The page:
What is hydraulic fracturing?
Hydraulic fracturing is a stimulation technique used to facilitate the production of gas from underground rock formations.
Injecting fluid at high pressure into targeted sections of the layers of gas-bearing rocks creates localised networks of hairline fractures, generally more than 2km below the surface, that unlock gas and allow it to flow into the well and up to the surface.
What is in the fluid?
The fluid is a mix of approximately 99.5% water and sand (referred to as the proppant) and 0.5% chemical additives.
Different companies may use different formulations for the injection fluid, and may tailor the formulation to each location. Any fluids to be used must be subject to a detailed risk assessment process, disclosed publicly and approved by the Minister for Environment and Natural Resources in an Environment Management Plan.
Hydraulic fracturing must happen before gas can be extracted from the shale gas reservoir.
Is hydraulic fracturing safe?
The Territory Government is committed to implementing all 135 recommendations from the Independent Scientific Inquiry into Hydraulic Fracturing.
The Inquiry determined that provided all recommendations in the Final Report are adopted and implemented, the environmental, social, health, cultural and economic risks associated with hydraulic fracturing of shale reservoirs could be reduced to an acceptable level.
On 17 April 2018, the government accepted all recommendations and lifted the moratorium on hydraulic fracturing of unconventional gas in the NT.
What is the Government doing to protect us from the impacts of hydraulic fracturing?
The Northern Territory Government is committed to ensuring the onshore gas industry develops in a responsible, transparent and way by faithfully implementing all the recommendations of the Inquiry. A detailed Implementation Plan has been published which aims to:
- strengthen regulations
- ensure industry is accountable for its practices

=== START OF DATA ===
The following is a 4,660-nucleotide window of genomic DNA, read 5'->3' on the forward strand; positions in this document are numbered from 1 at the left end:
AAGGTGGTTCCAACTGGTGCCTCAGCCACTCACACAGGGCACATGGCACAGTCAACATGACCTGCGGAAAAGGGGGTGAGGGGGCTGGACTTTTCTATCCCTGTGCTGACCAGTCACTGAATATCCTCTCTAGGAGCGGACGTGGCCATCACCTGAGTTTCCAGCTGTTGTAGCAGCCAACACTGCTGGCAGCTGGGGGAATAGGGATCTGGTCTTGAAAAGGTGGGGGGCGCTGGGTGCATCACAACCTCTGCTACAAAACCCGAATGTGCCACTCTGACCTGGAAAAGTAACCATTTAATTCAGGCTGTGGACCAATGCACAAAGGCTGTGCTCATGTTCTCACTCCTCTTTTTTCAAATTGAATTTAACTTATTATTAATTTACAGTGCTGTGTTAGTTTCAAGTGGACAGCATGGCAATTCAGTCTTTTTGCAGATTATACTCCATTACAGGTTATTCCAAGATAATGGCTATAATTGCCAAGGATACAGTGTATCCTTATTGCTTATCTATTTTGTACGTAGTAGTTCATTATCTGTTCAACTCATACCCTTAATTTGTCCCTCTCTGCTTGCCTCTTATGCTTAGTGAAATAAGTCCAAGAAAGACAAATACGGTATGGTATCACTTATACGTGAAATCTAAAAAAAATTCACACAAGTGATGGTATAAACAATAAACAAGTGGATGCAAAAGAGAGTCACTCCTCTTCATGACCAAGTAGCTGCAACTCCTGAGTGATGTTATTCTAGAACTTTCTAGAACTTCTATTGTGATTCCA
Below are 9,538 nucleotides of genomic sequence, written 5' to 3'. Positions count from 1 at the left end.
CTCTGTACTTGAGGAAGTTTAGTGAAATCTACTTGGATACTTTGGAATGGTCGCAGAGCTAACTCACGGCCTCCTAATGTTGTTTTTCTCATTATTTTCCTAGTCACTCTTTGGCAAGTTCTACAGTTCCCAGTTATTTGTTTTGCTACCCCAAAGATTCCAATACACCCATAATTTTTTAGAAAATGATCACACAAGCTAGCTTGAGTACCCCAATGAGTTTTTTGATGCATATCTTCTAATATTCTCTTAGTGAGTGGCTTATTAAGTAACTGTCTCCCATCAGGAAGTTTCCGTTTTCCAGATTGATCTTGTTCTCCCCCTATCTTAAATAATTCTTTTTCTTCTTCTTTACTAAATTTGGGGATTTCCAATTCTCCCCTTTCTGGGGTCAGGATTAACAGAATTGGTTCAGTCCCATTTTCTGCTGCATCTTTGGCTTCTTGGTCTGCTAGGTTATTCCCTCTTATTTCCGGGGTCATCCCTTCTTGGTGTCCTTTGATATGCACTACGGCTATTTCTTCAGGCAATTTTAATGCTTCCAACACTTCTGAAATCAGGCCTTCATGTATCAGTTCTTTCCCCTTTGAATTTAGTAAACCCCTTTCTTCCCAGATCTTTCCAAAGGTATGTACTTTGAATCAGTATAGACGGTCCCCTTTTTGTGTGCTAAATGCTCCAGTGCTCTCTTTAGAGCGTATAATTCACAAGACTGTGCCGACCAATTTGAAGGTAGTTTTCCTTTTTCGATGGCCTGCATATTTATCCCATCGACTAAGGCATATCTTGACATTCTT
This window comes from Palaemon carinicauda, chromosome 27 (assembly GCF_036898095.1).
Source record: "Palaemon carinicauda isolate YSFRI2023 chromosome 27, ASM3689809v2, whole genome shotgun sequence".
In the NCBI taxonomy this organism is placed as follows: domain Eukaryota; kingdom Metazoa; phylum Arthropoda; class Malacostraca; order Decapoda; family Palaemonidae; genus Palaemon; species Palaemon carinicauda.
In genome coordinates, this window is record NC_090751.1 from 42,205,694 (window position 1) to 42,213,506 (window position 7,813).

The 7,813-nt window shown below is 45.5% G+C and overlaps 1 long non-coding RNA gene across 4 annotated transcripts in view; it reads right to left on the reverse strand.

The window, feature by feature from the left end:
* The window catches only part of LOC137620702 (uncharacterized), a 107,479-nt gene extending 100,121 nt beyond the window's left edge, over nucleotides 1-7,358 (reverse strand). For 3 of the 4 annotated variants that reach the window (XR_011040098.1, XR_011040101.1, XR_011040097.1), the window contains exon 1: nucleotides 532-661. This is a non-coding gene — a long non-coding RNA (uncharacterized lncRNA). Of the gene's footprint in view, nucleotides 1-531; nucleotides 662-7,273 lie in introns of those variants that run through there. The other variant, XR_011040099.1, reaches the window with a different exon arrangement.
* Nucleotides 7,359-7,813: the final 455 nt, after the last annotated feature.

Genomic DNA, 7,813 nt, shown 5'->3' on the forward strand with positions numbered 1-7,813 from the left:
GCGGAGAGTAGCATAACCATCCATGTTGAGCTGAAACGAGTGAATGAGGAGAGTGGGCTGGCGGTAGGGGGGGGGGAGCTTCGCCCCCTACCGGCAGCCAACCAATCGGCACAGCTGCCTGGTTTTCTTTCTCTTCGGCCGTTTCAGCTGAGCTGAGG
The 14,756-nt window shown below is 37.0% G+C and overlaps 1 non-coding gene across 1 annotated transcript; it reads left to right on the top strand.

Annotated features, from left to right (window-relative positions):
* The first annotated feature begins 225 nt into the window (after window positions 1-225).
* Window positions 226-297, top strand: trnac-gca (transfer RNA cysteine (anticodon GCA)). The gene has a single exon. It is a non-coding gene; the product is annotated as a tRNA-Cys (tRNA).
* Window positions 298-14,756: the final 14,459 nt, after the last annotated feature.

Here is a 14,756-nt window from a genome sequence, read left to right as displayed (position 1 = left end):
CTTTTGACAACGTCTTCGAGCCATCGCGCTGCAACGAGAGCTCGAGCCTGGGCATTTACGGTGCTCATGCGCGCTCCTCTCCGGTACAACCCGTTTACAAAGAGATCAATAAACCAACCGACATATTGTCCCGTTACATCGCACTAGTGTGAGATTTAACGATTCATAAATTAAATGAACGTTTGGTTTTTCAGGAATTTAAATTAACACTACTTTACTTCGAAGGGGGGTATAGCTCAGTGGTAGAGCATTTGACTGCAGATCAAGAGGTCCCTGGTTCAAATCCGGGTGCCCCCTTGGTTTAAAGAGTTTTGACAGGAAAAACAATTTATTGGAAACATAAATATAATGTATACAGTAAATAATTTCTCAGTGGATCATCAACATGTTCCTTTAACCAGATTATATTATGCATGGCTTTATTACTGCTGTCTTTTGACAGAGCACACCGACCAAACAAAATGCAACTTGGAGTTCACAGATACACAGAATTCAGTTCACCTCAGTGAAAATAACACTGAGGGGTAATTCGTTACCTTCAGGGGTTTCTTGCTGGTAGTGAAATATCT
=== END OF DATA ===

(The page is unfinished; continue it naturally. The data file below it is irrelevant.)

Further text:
- safeguard water and the environment
- respect community and culture
- maximise the benefits and opportunities available to local businesses and communities
- ensure planning for future development.
How much will it cost to implement the 135 recommendations?
The Government has approved $5.33 million over three years to implement all the recommendations.
This will help protect the environment and deliver jobs – particularly in remote and regional parts of the Territory.
And in line with the report’s recommendations, the government will ensure industry pays its fair share through an appropriate cost recovery model.
Where will hydraulic fracturing occur?
Indications are that shale gas reservoirs in the Beetaloo Sub-basin (approximately 600km south of Darwin) are of global significance. As such, this area will be the most likely area for hydraulic fracturing to occur in the short term.
Australian companies, Origin Energy and Santos have had Environment Management Plans (EMPs) approved by the Northern Territory Government to install groundwater monitoring bores in the Beetaloo Sub-basin to secure six months of baseline monitoring prior to undertaking any hydraulic fracturing.
Further exploration will confirm the scale of our shale gas reserves.
What is an Environment Management Plan, who prepares them and what are they used for?
An Environment Management Plan (EMP) is a regulatory approval document under the Petroleum (Environment) Regulations 2016 required to commence petroleum activities.
Once an EMP is approved, it must be complied with, and government will proactively ensure compliance is achieved.
An EMP is prepared by proponents for each regulated activity and is developed with reference to the Code of Practice for Onshore Petroleum Activities and relevant Guidelines.
EMPs are used to provide details of the potential environmental risks associated with the proposed activity, how these risks will be reduced to appropriate levels and how environmental protection commitments will be achieved.
The EMP assessment process involves:
- The EMP assessment is coordinated by Department of Environment and Natural Resources (DENR) and the EMP is assessed by government staff with the relevant skills and experience
- The EMP is provided to the NT EPA for independent review
- The NT EPA provides independent advice and recommendations about the whether the EMP should be approved and any required conditions of approval to the Minister for Environment and Natural Resources